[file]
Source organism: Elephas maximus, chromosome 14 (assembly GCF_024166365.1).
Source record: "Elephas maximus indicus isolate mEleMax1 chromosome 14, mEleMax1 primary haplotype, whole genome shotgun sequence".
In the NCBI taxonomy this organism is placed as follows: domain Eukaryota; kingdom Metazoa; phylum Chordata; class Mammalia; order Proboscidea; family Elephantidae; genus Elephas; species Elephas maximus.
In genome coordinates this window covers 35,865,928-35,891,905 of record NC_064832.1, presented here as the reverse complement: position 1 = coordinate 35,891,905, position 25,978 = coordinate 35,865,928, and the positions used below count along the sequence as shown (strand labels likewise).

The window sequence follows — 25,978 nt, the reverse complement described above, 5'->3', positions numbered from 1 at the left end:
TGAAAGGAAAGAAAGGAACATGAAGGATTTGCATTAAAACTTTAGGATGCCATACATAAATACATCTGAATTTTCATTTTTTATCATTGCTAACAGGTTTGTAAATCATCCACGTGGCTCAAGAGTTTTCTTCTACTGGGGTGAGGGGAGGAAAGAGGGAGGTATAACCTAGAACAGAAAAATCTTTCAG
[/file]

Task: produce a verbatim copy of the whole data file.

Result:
Source organism: Elephas maximus, chromosome 14 (assembly GCF_024166365.1).
Source record: "Elephas maximus indicus isolate mEleMax1 chromosome 14, mEleMax1 primary haplotype, whole genome shotgun sequence".
In the NCBI taxonomy this organism is placed as follows: domain Eukaryota; kingdom Metazoa; phylum Chordata; class Mammalia; order Proboscidea; family Elephantidae; genus Elephas; species Elephas maximus.
In genome coordinates this window covers 35,865,928-35,891,905 of record NC_064832.1, presented here as the reverse complement: position 1 = coordinate 35,891,905, position 25,978 = coordinate 35,865,928, and the positions used below count along the sequence as shown (strand labels likewise).

The window sequence follows — 25,978 nt, the reverse complement described above, 5'->3', positions numbered from 1 at the left end:
TGAAAGGAAAGAAAGGAACATGAAGGATTTGCATTAAAACTTTAGGATGCCATACATAAATACATCTGAATTTTCATTTTTTATCATTGCTAACAGGTTTGTAAATCATCCACGTGGCTCAAGAGTTTTCTTCTACTGGGGTGAGGGGAGGAAAGAGGGAGGTATAACCTAGAACAGAAAAATCTTTCAG